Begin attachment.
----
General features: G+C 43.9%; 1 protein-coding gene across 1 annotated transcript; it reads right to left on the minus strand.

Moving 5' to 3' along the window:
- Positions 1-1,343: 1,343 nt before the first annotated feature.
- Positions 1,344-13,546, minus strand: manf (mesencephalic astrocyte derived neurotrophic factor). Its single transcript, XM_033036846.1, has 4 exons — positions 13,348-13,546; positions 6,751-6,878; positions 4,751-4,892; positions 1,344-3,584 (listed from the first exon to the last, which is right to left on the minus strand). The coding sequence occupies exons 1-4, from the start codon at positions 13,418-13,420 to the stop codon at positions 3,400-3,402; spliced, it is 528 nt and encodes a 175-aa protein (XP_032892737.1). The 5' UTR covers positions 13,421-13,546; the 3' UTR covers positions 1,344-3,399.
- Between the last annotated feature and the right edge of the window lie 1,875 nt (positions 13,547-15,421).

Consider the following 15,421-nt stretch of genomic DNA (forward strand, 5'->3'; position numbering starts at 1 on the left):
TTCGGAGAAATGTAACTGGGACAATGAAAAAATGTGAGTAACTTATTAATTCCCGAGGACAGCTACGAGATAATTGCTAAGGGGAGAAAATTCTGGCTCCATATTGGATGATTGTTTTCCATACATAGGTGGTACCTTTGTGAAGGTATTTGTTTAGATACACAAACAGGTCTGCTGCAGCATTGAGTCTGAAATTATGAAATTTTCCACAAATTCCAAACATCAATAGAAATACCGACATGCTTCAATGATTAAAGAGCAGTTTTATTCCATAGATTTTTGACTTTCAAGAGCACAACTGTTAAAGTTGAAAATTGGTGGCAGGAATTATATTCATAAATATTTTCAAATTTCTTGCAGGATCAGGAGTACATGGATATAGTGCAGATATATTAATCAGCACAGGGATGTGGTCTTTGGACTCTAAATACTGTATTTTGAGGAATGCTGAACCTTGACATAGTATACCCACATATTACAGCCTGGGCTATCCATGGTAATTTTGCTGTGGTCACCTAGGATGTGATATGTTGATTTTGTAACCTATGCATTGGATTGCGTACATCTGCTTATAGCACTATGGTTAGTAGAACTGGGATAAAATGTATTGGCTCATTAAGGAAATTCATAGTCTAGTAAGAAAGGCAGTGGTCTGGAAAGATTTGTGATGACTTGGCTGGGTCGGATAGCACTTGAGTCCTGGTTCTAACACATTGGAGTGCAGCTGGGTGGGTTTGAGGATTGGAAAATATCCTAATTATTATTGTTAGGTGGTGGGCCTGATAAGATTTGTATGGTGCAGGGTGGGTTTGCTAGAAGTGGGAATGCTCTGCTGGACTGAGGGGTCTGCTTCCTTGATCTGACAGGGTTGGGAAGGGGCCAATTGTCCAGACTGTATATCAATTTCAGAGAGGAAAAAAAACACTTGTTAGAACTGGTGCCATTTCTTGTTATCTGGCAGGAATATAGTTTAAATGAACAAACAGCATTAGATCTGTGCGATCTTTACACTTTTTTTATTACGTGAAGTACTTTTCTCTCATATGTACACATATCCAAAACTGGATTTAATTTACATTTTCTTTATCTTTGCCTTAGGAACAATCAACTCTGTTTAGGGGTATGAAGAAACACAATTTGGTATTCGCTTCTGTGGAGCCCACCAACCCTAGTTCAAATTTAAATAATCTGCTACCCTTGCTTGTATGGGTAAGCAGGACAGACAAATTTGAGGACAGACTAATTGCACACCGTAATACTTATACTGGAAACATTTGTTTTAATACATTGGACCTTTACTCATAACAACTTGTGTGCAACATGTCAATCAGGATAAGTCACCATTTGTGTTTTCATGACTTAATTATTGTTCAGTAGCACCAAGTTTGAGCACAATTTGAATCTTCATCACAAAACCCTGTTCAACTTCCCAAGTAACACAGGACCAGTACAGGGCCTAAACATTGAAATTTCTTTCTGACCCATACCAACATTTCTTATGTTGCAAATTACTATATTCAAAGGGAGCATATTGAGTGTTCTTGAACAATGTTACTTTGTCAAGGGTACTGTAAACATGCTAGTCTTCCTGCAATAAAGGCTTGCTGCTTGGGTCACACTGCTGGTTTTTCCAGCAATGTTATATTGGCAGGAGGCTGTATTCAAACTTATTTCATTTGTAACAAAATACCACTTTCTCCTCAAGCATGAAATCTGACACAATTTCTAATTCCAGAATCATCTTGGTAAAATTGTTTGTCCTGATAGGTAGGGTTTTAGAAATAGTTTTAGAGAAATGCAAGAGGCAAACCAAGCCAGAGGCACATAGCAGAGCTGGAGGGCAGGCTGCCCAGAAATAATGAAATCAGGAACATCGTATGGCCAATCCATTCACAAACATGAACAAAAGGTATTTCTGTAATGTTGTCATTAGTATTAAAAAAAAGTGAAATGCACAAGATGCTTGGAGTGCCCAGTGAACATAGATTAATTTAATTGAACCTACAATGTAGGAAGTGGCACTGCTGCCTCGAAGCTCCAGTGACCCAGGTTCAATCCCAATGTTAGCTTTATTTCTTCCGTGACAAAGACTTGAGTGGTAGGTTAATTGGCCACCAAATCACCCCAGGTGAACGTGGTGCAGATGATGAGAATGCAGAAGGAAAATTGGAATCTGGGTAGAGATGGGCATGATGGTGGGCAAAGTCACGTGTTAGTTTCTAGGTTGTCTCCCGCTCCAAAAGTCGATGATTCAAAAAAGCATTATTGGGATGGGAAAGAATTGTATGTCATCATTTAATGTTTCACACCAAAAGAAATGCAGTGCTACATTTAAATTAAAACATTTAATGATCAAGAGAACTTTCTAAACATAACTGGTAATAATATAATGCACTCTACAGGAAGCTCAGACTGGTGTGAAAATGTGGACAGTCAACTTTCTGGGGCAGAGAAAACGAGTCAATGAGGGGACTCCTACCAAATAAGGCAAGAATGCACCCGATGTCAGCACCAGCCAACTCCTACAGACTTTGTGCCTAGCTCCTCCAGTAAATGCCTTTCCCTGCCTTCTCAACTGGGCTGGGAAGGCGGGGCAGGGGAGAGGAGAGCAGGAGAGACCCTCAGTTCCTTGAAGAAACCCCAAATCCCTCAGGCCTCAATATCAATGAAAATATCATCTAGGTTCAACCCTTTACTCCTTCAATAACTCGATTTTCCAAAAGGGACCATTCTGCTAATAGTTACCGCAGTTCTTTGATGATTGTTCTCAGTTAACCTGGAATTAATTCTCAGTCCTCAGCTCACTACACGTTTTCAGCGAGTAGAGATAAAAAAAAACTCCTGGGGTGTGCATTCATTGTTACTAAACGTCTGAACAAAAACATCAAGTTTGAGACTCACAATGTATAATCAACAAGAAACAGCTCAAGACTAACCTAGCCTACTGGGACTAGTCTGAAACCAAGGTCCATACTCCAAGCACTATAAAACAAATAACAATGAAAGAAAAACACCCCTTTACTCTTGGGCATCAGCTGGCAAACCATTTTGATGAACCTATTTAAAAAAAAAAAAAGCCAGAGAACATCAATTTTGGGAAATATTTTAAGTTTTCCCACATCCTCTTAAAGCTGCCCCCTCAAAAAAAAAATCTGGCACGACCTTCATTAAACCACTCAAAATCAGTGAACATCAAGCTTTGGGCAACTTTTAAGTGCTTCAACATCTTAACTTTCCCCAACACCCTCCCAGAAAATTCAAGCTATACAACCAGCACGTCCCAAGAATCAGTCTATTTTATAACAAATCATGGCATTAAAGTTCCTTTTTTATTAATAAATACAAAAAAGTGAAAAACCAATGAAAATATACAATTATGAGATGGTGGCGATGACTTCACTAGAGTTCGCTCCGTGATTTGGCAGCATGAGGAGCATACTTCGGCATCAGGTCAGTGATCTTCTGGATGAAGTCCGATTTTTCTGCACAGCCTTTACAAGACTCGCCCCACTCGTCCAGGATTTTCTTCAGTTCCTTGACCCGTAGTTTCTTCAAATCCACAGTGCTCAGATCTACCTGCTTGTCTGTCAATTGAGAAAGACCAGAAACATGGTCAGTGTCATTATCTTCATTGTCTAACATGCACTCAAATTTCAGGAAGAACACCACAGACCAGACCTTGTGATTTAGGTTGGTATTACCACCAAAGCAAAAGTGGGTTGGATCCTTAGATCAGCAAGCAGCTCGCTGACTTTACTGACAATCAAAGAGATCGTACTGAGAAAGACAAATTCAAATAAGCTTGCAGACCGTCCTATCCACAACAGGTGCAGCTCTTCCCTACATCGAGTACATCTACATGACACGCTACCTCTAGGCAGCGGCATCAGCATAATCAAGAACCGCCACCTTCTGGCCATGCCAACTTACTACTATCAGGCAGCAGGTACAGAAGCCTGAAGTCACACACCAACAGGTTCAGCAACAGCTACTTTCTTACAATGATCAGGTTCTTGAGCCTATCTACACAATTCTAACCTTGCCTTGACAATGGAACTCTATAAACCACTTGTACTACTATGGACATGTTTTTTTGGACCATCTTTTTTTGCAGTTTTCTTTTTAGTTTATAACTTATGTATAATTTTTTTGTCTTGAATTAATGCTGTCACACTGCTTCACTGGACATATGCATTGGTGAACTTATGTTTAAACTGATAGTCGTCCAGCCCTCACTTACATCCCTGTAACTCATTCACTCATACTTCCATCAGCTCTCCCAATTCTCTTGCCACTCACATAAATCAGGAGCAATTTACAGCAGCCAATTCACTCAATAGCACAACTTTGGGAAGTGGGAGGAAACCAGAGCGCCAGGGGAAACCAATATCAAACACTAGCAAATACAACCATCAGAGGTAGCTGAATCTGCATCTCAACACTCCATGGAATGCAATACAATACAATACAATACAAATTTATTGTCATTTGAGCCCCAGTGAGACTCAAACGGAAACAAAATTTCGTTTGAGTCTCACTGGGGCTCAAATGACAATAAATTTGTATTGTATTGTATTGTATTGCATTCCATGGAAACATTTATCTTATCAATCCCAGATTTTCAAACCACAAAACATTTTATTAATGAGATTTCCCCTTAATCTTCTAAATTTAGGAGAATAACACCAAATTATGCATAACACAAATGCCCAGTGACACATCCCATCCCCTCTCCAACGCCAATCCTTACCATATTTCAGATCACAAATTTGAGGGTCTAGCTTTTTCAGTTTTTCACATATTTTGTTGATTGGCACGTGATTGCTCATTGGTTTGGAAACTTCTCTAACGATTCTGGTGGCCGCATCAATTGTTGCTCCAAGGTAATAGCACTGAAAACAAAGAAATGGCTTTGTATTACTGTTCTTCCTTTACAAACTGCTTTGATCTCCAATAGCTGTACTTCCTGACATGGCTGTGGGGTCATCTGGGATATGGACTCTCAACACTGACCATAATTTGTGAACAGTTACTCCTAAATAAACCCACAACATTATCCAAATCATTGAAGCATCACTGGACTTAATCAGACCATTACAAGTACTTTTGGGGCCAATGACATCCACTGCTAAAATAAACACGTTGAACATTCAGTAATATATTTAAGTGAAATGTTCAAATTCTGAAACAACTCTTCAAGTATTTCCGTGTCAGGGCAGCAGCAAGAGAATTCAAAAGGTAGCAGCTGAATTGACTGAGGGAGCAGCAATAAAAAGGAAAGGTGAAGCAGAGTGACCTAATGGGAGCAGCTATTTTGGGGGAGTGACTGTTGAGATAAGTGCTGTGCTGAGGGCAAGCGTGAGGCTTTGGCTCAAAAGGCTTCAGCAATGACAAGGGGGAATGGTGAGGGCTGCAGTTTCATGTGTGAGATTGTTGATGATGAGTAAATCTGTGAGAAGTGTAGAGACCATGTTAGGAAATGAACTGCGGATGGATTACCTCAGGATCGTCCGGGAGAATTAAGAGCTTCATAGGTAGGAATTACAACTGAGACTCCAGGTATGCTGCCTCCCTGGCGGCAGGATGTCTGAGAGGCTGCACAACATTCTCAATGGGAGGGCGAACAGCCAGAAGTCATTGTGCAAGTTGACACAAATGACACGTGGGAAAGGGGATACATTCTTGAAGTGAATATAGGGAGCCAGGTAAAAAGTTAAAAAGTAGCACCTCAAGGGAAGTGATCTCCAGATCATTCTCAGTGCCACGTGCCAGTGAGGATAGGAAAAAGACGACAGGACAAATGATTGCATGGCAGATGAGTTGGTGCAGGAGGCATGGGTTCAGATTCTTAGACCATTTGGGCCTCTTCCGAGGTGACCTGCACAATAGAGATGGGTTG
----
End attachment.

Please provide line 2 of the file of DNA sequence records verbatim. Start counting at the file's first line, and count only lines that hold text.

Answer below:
Moving 5' to 3' along the window: